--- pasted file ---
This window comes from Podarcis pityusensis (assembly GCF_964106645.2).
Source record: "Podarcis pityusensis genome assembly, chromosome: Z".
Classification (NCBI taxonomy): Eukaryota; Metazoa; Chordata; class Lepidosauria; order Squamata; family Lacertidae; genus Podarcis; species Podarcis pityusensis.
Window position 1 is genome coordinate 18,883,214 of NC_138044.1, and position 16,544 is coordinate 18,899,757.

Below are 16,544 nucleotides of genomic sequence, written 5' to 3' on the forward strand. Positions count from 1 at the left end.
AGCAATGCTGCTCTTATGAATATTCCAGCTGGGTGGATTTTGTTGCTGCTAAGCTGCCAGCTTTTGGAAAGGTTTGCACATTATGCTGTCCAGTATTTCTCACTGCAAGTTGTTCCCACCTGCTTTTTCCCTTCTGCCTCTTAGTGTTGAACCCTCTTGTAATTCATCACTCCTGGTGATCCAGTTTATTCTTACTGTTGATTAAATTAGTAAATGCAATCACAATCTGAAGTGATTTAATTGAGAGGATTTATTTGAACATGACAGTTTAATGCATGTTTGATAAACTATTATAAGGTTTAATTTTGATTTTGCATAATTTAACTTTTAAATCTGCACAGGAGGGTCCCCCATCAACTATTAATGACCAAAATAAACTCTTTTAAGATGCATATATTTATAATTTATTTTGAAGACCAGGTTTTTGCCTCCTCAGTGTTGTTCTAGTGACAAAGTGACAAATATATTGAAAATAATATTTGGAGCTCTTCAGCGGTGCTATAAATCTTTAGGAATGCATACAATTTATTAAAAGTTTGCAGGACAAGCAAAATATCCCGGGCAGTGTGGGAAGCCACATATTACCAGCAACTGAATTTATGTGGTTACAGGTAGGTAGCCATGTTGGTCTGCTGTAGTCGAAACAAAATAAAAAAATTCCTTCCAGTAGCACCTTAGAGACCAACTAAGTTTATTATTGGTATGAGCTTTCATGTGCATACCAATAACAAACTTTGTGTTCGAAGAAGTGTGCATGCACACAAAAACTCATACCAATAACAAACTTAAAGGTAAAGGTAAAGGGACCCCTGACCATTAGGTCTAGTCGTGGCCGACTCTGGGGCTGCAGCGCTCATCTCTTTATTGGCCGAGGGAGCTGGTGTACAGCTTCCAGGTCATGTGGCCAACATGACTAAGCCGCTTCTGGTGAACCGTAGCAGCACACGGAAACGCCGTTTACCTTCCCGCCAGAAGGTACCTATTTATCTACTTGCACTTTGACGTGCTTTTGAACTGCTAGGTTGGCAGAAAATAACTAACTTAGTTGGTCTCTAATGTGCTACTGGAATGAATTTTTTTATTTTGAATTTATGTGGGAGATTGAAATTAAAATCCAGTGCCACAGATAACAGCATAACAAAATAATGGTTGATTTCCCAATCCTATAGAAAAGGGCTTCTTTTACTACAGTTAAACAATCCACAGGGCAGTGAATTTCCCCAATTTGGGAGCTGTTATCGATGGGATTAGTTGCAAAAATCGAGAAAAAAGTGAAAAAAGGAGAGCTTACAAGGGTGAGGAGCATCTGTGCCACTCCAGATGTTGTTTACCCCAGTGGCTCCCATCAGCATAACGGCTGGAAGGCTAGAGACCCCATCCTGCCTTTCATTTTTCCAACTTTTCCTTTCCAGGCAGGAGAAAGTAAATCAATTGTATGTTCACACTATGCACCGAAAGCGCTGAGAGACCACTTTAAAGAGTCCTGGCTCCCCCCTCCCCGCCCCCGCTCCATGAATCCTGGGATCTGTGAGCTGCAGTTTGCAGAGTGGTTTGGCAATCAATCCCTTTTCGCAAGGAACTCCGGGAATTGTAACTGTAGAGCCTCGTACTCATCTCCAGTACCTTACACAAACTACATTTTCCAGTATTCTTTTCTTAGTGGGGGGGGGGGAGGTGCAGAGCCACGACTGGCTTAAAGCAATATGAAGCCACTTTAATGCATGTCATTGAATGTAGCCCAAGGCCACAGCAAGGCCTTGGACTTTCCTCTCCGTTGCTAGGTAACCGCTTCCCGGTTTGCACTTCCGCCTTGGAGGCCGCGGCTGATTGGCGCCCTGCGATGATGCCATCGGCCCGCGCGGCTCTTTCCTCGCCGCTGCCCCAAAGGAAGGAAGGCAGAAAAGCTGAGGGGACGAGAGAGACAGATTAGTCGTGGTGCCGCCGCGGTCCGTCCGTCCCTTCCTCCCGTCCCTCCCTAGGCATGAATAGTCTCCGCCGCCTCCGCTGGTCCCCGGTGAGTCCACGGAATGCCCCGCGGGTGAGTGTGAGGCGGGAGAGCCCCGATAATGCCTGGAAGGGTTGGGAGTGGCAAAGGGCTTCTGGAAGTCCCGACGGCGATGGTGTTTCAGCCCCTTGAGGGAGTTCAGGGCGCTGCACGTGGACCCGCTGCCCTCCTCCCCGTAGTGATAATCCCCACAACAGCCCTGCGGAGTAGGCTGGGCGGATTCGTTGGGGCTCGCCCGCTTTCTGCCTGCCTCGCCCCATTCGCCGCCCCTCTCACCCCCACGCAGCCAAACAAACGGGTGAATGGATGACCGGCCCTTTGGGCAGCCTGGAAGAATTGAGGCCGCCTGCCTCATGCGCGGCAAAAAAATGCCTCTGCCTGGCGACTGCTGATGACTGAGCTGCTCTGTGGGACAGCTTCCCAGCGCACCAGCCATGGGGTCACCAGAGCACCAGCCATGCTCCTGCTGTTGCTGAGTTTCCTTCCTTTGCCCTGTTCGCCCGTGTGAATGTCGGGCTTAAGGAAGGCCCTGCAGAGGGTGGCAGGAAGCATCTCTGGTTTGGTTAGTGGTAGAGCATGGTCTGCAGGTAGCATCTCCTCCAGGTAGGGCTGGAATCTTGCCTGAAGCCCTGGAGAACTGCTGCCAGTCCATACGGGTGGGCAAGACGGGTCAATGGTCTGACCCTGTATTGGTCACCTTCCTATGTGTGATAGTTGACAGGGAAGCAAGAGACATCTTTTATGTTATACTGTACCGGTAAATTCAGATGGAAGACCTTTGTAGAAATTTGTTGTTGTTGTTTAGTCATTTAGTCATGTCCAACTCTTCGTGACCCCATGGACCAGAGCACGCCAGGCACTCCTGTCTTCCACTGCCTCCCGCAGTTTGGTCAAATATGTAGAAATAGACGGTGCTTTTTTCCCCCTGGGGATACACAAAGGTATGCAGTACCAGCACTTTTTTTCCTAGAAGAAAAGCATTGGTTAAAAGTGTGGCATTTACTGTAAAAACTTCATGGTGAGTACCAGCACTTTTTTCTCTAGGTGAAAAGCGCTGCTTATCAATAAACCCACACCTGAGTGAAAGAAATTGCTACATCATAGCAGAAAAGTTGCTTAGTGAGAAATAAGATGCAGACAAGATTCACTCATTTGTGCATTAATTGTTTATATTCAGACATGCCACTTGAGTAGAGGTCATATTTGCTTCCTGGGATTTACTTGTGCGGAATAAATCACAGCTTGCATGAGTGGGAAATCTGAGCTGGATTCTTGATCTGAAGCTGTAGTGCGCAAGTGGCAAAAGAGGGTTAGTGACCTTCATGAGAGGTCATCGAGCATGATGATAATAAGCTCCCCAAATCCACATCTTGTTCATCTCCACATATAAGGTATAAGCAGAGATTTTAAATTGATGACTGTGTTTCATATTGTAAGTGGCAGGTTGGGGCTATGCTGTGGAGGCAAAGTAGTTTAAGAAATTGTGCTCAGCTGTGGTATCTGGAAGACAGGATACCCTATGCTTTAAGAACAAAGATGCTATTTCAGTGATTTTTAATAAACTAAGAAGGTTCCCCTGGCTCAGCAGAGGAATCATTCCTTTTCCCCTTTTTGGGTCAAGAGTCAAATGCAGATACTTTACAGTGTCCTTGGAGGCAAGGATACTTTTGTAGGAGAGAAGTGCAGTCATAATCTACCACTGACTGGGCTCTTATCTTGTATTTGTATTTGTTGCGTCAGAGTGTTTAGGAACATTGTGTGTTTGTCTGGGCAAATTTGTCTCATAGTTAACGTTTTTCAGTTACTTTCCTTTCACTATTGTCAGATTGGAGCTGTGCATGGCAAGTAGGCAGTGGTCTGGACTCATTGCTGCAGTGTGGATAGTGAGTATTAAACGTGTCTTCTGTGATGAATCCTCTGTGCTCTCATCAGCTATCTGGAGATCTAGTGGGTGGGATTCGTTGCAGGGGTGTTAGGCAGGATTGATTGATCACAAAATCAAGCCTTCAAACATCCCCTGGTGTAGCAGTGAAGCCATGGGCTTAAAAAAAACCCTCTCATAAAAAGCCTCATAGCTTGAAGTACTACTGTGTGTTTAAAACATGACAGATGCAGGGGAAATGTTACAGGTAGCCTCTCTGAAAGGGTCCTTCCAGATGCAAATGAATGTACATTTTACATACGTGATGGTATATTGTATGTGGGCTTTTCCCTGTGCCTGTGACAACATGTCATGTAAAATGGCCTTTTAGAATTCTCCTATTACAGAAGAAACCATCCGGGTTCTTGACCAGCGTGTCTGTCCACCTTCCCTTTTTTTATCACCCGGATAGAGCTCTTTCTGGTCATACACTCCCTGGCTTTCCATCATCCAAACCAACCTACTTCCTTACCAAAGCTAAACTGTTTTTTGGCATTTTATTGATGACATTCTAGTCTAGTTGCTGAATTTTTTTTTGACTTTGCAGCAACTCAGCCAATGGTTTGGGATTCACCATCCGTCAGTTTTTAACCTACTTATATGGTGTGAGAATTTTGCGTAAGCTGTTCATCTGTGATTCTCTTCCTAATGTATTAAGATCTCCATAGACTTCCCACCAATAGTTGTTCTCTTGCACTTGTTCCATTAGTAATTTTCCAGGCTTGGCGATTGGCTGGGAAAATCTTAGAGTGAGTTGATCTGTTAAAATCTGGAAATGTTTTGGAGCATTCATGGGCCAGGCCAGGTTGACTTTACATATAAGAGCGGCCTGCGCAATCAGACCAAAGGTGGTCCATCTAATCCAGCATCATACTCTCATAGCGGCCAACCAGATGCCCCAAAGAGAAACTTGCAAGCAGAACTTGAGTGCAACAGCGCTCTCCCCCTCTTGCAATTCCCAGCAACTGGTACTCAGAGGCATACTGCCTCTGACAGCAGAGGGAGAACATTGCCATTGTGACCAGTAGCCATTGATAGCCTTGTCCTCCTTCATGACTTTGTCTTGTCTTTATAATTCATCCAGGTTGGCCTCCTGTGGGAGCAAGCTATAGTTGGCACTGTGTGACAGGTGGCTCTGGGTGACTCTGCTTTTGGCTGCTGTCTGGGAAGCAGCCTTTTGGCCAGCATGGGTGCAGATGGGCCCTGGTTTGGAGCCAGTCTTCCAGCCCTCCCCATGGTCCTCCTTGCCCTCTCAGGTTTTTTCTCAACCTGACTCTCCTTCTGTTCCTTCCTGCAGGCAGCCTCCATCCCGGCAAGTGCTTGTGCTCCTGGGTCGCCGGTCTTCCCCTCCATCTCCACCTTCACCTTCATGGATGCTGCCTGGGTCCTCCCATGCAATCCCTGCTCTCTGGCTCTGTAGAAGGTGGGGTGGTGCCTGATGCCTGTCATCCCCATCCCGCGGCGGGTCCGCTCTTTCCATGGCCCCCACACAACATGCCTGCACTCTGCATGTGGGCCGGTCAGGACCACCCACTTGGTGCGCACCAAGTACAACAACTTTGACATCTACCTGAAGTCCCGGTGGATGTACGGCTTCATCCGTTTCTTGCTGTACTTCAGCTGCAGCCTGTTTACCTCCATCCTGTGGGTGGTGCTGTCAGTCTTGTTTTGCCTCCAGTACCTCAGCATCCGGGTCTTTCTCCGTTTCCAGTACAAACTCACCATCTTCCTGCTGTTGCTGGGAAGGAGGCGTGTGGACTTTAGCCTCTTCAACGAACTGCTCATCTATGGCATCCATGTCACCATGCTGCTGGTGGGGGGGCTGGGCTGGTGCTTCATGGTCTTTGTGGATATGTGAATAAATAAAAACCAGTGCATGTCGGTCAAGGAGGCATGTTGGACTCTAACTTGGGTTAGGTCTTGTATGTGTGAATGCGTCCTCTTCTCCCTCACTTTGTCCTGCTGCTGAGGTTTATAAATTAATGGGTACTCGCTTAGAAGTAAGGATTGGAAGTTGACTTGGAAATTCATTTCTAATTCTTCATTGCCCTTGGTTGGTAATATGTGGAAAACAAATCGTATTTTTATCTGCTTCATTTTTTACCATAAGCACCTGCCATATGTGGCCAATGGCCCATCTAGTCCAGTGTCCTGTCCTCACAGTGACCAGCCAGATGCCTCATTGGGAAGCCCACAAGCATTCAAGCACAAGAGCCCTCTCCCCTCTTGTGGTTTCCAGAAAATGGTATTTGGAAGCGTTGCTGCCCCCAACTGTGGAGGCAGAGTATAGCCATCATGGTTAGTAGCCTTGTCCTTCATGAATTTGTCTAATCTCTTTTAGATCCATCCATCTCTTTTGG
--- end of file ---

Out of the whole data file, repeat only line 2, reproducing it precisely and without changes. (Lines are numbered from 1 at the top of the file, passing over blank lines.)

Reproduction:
Source record: "Podarcis pityusensis genome assembly, chromosome: Z".